National Infrastructure Commission
Government must go further to entice drivers to go electric
The government has announced that it is doubling funding for on-street electric vehicle charging to support over 1,000 new charge points across the country.
An additional £2.5 million will help local authorities install charging infrastructure, which can be built into existing structures like lamp-posts.
The scheme is intended to help people who don’t have off-street parking access a charge point near their home and encourage more drivers to choose an electric vehicle.
Responding to the announcement, a National Infrastructure Commission spokesperson said:
“While additional investment for charging infrastructure is welcome, the government needs to go even further to jump-start the electric revolution.
“This new funding is specifically for residential areas and will help deliver slow and smart charge points aimed at overnight use – but equally important is rolling out rapid chargers for long journeys away from home.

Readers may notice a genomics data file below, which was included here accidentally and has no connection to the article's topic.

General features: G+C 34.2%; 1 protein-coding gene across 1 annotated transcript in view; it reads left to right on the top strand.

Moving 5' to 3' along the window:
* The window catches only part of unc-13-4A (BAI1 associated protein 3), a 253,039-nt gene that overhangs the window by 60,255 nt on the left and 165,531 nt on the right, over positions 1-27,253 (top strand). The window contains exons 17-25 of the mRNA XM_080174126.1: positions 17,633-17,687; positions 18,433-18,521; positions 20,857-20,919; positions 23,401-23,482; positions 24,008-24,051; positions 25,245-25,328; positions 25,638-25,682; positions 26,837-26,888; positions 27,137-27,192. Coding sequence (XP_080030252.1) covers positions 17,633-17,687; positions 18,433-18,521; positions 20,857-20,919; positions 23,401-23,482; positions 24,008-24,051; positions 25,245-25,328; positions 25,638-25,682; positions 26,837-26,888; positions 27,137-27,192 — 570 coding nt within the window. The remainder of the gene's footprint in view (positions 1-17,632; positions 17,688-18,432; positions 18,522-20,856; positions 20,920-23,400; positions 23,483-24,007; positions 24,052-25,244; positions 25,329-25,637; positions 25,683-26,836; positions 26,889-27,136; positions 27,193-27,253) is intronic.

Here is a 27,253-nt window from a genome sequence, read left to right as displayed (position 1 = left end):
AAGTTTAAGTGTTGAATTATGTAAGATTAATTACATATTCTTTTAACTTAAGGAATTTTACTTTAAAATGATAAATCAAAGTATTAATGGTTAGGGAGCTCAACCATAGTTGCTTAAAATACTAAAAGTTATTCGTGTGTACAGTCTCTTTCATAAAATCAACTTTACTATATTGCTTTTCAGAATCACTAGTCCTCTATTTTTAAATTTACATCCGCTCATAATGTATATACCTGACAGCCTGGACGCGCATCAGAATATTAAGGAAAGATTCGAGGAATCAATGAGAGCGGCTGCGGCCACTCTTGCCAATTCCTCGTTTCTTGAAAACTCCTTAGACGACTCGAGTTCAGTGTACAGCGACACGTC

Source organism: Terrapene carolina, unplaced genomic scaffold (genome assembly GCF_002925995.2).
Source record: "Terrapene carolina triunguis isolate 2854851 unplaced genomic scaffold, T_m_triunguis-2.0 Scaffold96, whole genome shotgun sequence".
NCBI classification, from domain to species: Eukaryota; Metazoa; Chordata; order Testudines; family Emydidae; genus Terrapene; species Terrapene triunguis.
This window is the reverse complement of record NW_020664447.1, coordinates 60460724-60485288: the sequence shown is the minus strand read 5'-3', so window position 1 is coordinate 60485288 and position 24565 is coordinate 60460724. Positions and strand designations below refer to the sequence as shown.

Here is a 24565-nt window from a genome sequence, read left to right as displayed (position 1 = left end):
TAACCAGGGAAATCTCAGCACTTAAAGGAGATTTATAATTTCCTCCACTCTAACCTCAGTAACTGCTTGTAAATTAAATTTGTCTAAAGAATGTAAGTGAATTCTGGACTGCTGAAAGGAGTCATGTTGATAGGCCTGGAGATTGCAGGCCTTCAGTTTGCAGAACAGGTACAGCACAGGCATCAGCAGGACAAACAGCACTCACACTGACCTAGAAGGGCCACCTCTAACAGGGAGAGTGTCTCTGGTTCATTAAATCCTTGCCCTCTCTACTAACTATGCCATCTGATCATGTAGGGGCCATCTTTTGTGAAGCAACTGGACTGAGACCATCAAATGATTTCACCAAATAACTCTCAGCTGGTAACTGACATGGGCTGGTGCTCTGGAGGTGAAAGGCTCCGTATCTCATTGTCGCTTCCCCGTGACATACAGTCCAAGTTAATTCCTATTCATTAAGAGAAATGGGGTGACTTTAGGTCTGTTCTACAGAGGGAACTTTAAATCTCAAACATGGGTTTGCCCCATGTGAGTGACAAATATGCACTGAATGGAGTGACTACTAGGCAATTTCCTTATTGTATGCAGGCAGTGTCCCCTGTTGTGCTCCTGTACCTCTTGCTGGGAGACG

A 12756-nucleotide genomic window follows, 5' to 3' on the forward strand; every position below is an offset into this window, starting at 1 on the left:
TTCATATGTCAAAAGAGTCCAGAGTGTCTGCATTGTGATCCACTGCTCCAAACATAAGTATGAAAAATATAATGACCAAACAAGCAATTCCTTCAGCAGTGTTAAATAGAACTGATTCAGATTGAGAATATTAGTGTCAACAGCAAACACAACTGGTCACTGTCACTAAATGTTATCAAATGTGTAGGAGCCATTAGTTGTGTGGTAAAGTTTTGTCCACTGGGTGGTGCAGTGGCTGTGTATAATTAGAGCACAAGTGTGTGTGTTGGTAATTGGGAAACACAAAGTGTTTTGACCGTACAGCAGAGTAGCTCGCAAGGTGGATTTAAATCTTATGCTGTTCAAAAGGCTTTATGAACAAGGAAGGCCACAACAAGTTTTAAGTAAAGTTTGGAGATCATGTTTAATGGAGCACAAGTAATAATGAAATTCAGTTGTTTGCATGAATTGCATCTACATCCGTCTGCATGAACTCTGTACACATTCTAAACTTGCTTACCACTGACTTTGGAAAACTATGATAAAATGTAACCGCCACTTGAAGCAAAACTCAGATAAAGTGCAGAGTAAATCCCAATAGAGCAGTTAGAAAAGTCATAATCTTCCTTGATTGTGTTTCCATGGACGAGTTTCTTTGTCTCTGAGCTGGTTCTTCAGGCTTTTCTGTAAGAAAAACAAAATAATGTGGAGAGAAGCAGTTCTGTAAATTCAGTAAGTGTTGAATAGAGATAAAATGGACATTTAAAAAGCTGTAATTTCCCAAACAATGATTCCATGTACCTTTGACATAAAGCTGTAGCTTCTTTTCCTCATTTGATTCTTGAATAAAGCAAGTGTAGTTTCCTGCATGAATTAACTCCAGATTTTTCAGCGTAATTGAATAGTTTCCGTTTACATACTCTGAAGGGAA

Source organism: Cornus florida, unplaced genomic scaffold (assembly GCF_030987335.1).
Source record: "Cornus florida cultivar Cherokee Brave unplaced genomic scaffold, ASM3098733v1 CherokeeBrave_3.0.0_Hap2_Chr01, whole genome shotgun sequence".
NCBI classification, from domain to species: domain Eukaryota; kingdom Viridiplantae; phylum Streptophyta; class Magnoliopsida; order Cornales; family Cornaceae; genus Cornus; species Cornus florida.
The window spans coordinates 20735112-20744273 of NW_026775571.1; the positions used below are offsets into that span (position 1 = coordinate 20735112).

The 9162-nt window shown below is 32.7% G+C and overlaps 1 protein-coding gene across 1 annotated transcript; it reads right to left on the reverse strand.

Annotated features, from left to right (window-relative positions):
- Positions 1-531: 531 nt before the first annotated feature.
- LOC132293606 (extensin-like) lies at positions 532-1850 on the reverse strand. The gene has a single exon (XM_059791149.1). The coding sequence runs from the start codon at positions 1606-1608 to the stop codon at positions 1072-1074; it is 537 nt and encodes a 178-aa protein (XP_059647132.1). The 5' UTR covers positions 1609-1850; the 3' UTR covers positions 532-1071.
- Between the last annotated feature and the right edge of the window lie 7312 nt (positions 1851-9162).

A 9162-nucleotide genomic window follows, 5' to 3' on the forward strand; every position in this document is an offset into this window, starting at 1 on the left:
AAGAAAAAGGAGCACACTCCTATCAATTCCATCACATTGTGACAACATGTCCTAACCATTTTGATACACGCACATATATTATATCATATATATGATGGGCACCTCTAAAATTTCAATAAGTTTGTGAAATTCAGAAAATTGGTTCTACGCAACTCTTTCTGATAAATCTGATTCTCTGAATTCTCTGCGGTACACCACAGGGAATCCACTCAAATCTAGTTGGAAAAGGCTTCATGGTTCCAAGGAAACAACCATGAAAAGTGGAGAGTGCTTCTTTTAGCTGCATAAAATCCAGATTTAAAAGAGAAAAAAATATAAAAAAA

“If we’re going to speed up the switch to electric vehicles, Britain needs a truly national and visible rapid charging network, to give drivers confidence that they can refuel wherever they go.”
The National Infrastructure Assessment published in July 2018, calls for the government to ensure that charging infrastructure is in place to enable new car and van sales to reach close to 100 per cent electric by 2030, requiring the roll-out of a national rapid charging network for electric vehicles by the early 2020s.
The Commission has made a series of recommendations, including subsidising the provision of rapid charging infrastructure in rural and remote areas by 2022 where the market won’t deliver in the short term and getting local authorities to allocate 20 per cent of their parking spaces for charging points by 2025.
Read more about the Commission’s #ChargeUpBritain campaign here.
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